You don’t feel heard, and the chances for misunderstandings — and mistakes — rise. Are there tactics you can use to encourage your colleagues to listen better? Should you talk to them about their poor listening skills? What’s the best way to deliver the message?
Preaching for sixteen years in established churches afforded me priceless experience. Years of grinding out three sermons per week taught me how to prepare efficiently and how to comfortably communicate. In preaching, like most other disciplines, there really is no substitute for experience. For that, I am and always will be thankful.
One implication of this shift in the strategic landscape is that your employees are likely going to be around longer than your strategies. An employee might, in fact, outlast numerous strategies. Accordingly, it’s no good having people who are perfect for one strategy if they aren’t also going to serve the organization well when your strategy changes.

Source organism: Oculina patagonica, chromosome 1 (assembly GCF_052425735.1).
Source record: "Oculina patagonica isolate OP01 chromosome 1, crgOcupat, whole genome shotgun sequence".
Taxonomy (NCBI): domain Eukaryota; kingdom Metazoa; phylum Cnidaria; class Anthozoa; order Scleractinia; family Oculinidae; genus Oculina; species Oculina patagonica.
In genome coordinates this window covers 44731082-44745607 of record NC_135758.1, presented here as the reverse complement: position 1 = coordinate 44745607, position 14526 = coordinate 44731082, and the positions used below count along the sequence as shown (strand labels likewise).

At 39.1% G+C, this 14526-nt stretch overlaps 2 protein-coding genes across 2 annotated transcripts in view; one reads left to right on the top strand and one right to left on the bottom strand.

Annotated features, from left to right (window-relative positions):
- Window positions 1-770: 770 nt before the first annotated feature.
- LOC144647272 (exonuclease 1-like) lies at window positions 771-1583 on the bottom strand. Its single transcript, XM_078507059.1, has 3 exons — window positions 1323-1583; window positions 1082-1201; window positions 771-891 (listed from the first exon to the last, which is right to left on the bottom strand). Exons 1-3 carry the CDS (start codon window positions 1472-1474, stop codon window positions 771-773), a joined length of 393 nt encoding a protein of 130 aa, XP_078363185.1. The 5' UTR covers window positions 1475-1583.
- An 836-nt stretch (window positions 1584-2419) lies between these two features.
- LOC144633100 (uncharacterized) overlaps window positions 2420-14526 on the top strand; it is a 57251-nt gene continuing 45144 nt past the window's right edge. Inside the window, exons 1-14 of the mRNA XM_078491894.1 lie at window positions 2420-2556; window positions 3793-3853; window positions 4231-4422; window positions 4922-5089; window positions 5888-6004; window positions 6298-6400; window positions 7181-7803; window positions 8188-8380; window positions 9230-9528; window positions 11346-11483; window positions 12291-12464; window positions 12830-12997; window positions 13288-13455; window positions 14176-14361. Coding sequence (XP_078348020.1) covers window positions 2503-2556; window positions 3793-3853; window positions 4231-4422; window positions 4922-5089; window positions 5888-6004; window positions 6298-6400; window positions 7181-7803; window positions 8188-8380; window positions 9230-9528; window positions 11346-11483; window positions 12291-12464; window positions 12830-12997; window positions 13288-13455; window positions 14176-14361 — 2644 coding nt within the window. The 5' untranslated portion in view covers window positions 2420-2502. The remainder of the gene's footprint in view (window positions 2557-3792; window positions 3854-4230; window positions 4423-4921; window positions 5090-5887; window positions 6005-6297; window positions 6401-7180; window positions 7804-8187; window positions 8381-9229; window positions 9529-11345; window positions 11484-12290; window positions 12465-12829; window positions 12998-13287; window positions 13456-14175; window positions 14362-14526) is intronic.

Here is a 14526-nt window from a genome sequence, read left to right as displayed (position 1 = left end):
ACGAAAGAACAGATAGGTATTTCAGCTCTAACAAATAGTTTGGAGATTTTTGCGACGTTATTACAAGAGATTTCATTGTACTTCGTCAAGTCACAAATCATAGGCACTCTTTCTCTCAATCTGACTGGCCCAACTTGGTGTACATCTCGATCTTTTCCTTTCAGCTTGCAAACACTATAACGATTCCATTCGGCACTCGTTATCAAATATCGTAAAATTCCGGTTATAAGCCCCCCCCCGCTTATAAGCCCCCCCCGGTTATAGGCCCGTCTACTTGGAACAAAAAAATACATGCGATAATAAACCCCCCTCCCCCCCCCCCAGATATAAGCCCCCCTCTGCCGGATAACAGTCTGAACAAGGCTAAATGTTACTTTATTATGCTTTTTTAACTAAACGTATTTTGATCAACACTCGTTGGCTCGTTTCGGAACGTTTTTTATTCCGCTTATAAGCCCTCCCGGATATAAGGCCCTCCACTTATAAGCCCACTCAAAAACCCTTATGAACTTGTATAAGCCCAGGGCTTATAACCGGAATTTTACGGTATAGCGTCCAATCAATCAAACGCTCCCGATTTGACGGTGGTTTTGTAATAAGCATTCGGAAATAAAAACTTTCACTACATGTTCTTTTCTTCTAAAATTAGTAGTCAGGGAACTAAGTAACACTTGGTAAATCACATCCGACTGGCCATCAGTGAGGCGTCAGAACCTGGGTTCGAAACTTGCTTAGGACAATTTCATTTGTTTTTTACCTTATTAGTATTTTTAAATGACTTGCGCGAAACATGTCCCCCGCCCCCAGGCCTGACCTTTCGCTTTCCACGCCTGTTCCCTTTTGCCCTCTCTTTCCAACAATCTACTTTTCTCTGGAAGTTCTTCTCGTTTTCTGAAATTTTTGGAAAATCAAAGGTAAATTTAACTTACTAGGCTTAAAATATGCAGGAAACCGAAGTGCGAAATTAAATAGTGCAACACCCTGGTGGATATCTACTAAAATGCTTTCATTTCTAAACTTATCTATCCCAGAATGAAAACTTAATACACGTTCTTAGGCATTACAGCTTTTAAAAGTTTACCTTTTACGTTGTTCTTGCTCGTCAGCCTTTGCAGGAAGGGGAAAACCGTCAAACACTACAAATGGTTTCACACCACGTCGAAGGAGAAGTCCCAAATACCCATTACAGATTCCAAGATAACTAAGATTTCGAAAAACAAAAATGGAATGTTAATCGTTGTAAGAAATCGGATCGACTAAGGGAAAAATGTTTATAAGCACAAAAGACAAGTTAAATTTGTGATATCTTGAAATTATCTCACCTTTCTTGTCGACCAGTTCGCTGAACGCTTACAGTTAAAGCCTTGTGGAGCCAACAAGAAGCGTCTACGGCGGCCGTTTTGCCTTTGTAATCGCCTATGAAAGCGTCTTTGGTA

Organizational leaders would do well to understand the powerful social and cultural impact organizational realities have on leadership.
Failing to understand these gaps partially explains why so many pastors and ministry leaders burn out. Addressing leadership issues without addressing organizational issues of culture, circumstances, pressures, realities, unstated expectations, etc. creates a gap…and too many leaders end up falling lost into the gap.
No two days are alike in ministry. The demands come in waves and with great surprises. The ministry assistant must always be anticipating the next thing on the horizon. And the assistant must be flexible to meet the demands as they come.